The Financial Services Ombudsman, Ger Deering, has raised concerns that some banks are contesting his office's attempts to investigate complaints, claiming they fall outside a legal six-year time limit.
Hundreds of borrowers who believe they were affected by the tracker mortgage scandal may not have their complaints heard because their lenders say they have left it too late.
Mr Deering told RTÉ radio’s Morning Ireland that he is currently dealing with 1,141 complaints related to tracker mortgages.
Of these, 103 are being assessed with regard to whether or not they fall outside the statutory time limit, but he expects this number to increase.
"Based on our current experience, I believe that as we progress additional complaints to investigation there will be more complaints where the statutory time limits will be an issue.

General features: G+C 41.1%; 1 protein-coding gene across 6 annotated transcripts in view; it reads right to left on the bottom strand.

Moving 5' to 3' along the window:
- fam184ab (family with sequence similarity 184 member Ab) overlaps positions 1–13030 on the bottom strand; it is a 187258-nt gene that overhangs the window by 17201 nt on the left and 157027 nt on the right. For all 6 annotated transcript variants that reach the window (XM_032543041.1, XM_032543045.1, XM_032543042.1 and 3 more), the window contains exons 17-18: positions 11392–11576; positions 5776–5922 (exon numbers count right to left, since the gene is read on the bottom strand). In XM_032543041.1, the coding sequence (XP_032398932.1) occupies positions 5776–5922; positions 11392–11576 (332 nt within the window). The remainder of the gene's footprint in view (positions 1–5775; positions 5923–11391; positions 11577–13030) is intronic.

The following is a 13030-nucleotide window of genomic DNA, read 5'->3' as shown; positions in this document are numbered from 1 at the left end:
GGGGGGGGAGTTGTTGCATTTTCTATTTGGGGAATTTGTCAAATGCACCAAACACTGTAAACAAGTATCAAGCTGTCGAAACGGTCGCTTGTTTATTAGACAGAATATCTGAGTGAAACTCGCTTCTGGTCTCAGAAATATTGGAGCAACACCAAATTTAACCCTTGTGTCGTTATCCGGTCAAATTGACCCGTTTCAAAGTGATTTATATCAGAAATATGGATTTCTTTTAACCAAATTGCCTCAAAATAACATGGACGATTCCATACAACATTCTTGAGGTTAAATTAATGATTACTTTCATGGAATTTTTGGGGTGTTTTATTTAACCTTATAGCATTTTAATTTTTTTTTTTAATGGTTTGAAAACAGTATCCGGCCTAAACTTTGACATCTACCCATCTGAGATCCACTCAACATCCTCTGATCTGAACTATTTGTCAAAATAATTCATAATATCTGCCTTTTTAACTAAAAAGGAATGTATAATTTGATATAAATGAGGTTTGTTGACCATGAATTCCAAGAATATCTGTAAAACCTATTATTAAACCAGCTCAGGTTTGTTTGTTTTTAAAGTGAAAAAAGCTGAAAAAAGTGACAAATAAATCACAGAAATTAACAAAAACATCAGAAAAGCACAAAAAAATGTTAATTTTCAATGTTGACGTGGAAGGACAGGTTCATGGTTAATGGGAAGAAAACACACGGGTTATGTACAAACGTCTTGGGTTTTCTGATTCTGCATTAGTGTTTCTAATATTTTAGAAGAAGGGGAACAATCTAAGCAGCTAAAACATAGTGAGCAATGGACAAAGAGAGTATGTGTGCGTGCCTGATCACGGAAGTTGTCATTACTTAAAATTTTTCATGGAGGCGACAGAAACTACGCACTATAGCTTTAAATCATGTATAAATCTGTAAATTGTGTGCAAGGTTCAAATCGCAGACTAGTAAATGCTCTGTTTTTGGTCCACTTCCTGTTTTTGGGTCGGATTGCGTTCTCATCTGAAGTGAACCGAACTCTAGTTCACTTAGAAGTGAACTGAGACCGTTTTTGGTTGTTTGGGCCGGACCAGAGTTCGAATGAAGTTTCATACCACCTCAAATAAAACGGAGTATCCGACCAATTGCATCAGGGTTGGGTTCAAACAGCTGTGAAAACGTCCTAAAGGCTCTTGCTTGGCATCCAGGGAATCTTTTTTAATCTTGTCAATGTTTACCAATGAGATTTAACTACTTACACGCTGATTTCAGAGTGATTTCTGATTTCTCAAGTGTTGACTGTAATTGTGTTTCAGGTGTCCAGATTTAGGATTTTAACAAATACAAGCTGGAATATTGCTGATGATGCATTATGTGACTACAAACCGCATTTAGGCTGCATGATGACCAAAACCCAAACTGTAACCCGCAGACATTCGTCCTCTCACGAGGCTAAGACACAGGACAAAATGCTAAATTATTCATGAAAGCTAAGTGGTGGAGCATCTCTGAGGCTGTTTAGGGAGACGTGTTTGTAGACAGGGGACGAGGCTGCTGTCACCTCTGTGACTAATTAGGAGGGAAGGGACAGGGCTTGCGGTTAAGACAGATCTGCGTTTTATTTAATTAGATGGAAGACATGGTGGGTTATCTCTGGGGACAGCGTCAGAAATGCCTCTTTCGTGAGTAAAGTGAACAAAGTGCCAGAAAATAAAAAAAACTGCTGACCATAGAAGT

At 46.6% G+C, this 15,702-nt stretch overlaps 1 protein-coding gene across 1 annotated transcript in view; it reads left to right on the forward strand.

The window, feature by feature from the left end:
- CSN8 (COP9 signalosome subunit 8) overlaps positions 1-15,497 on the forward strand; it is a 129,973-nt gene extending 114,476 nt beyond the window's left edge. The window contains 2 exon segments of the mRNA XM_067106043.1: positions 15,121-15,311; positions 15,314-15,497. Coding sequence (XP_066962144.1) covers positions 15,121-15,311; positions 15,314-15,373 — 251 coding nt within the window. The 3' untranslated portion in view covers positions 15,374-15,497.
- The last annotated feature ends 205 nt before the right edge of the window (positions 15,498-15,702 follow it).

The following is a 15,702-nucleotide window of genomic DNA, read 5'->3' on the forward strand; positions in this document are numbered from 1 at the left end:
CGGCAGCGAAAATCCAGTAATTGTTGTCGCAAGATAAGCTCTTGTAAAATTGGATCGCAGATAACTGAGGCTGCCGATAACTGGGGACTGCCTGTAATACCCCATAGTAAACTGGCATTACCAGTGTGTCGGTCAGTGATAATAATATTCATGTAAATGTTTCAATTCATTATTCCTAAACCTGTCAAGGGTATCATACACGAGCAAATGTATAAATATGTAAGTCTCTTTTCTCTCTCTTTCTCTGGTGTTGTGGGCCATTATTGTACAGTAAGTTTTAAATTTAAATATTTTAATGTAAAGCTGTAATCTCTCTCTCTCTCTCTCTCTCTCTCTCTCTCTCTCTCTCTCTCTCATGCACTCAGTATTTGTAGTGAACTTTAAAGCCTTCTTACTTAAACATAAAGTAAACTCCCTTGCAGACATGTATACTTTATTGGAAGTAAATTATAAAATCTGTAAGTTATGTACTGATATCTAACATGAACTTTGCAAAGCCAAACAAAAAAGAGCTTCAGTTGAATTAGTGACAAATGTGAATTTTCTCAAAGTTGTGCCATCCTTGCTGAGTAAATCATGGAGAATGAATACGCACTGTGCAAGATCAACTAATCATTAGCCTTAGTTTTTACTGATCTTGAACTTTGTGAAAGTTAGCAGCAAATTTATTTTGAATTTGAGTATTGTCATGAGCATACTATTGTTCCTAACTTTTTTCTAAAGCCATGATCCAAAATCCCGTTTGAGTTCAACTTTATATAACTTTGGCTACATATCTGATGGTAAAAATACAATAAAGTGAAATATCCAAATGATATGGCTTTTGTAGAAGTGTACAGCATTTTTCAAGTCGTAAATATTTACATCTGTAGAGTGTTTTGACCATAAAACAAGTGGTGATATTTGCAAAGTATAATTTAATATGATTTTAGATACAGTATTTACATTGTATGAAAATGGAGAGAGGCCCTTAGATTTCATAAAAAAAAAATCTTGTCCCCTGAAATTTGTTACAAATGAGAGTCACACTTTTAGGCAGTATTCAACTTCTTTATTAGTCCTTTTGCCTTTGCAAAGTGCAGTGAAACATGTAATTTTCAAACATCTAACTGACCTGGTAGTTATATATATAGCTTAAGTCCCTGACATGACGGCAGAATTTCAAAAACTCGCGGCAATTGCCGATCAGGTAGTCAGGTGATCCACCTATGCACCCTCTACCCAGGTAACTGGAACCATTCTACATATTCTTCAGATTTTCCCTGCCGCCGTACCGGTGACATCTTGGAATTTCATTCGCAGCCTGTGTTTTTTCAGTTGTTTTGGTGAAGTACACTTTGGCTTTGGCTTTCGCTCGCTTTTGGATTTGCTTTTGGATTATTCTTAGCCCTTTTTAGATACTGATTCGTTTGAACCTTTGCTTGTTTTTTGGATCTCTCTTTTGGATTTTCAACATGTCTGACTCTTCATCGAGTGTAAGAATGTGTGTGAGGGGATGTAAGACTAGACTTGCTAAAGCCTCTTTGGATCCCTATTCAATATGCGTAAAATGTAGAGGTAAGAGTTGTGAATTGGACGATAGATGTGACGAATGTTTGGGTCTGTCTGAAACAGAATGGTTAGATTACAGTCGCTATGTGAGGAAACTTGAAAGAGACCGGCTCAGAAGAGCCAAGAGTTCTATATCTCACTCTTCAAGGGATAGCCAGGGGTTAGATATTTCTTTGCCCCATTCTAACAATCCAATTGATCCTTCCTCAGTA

But there could be other high-risk cases outside the time limits, he warned.
There is also the issue of whether the time limit is six years from when the incident occurred or from the “date of knowledge” when the mortgage holder became aware of the change.
Legislation setting out the time limits is so complicated, Mr Deering said in a letter responding to a question from Fianna Fáil’s finance spokesperson Michael McGrath, that "this office in some instances spends at least as much time dealing with assessments relating to time limits as it would in conducting a full formal investigation of the merits of that same complaint."
Some banks are "rigorously challenging the jurisdiction of this office to deal with complaints where there is a question in relation to whether the complaint was made outside the time limits," he said.
This is despite an understanding in a framework set up between the Central Bank and the lending institutions that they would not raise the statute of limitation defence.
In its final review of the tracker mortgage scandal, published last month, the central bank found that in total 40,000 customers had been affected and that banks had paid out almost €700m in compensation in what it described as “distressing” and in some cases “devastating consequences” for customers.
It also found that 99 people had lost their homes as a result of the practice.